A well respected Danish researcher says that there is no link between a high fat diet, high cholesterol and heart attacks. Dr. Uffe Ravnskov, author of "Fat and Cholesterol are Good for You," said in a recent online interview with The Examiner, “High cholesterol is not a risk factor for women or old people. In fact, more than 20 studies have shown that old people with high cholesterol live the longest.”
Americans have been told for more than 40 years not to eat too much fat, particularly animal fats like the type one might find in a hamburger or pork chop. The widely accepted theory is that fats like these raise cholesterol levels.
High cholesterol was thought to lead a plaque buildup in one’s arteries which can lead to a heart attack. In contrast, Dr. Ravnskov points out, “The most effective way to raise cholesterol is stress. In half an hour acute stress is able to raise cholesterol by 30-40% and stress is also a risk factor and may indirectly be the cause.”
Dr. Ravnskov’s theories are supported by numerous other recent scientific studies including a meta-analysis funded by the National Institute of Health and released in 2010 which concluded, “There is insufficient evidence from prospective epidemiologic studies to conclude that dietary saturated fat is associated with an increased risk of CHD (coronary heart disease), stroke, or CVD (cardiovascular disease).”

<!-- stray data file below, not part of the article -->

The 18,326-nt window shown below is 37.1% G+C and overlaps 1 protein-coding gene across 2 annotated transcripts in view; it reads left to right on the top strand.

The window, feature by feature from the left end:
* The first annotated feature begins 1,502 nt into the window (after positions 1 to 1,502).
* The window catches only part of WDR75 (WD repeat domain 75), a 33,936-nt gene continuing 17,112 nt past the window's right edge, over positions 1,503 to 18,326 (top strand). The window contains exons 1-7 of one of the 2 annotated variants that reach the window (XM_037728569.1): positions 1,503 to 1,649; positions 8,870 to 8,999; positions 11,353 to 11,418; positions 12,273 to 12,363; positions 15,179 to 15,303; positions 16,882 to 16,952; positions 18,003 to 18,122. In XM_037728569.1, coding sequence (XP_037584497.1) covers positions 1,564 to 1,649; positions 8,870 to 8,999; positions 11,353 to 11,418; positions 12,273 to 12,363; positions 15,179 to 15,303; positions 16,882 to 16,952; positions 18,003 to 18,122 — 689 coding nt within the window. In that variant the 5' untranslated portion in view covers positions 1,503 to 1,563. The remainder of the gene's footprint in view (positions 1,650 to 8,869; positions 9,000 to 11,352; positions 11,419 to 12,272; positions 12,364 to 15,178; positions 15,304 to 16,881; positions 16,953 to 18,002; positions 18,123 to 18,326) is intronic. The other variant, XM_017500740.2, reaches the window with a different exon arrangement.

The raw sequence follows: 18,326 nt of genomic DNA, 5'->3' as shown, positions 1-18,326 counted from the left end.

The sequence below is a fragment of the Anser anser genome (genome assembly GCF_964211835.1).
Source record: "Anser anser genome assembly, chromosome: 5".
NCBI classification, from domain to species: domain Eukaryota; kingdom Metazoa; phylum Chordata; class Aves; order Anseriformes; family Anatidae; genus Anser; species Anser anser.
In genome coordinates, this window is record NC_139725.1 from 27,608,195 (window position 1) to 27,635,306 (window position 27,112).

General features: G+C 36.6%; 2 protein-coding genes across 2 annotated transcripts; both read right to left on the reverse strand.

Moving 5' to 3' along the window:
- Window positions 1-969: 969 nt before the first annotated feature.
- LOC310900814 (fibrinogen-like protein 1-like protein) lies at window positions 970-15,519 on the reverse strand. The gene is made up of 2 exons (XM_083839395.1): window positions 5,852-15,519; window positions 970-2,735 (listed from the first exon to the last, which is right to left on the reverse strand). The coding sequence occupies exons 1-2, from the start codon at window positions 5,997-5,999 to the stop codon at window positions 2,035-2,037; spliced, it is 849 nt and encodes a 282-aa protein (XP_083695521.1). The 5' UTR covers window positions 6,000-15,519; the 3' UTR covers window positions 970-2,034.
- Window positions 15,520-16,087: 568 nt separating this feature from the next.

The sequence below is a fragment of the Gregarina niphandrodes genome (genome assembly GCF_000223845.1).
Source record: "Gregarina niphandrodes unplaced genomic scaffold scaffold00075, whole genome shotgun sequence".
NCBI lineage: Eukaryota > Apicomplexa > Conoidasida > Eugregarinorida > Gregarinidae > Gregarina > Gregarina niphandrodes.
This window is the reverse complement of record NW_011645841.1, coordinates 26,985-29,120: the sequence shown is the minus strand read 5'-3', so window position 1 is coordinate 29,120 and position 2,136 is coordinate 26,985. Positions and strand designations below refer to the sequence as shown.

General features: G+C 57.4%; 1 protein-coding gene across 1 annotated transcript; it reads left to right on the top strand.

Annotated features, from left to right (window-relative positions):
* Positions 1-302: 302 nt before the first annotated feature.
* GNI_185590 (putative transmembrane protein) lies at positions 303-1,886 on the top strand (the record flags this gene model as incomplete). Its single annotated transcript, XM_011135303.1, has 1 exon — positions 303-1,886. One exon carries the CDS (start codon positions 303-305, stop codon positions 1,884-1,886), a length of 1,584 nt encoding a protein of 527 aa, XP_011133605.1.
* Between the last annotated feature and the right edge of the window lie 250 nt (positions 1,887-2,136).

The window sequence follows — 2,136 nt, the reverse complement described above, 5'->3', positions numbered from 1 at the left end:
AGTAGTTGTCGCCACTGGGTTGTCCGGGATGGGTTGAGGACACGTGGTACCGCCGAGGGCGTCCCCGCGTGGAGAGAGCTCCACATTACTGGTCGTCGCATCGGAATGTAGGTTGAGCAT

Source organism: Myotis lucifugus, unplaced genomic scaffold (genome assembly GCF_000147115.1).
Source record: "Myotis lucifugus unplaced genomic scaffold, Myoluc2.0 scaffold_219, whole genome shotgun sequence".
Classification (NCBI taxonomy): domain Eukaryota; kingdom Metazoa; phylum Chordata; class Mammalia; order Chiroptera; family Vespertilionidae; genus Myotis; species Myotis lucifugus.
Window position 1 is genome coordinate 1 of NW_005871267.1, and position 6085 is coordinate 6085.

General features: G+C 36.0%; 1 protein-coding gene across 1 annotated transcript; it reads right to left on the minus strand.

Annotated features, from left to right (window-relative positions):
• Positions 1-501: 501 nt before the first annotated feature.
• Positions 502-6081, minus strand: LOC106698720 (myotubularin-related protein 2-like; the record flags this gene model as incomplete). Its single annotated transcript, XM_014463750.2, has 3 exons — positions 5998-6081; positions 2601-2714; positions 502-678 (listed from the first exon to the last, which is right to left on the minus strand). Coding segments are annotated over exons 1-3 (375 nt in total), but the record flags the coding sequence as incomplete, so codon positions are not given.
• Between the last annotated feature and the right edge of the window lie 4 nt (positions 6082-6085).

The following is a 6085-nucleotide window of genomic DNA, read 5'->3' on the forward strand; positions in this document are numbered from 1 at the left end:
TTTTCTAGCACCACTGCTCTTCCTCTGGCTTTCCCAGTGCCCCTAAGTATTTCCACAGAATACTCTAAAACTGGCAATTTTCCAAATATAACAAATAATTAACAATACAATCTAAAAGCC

So are we now free to indulge in steaks, fries, burgers, and other fatty but delicious foods? Most scientists and nutritionists stipulate that it is not so much the amount of fat you intake daily but rather the type of fat. There is widespread agreement among experts in the field that fats from plants like olive oil, coconut oil and palm oil are healthy while man made or processed fats like margarine and vegetable shortening are not.
Some experts still claim that overindulgence in fats derived from animals (saturated fats) like beef and chicken can contribute to cardiovascular illness yet more and more healthy living advocates, including proponents of the much lauded Paleo Diet, are promoting the idea that animal fats are good for you as long as the animals are raised naturally without pesticides, hormones or antibiotics.
These studies indicate that the overall view of what foods are considered healthy and nutritious has changed considerably over the last several years. The more we learn, the more it seems that natural foods; those that have always been available to us, are the healthiest foods to eat.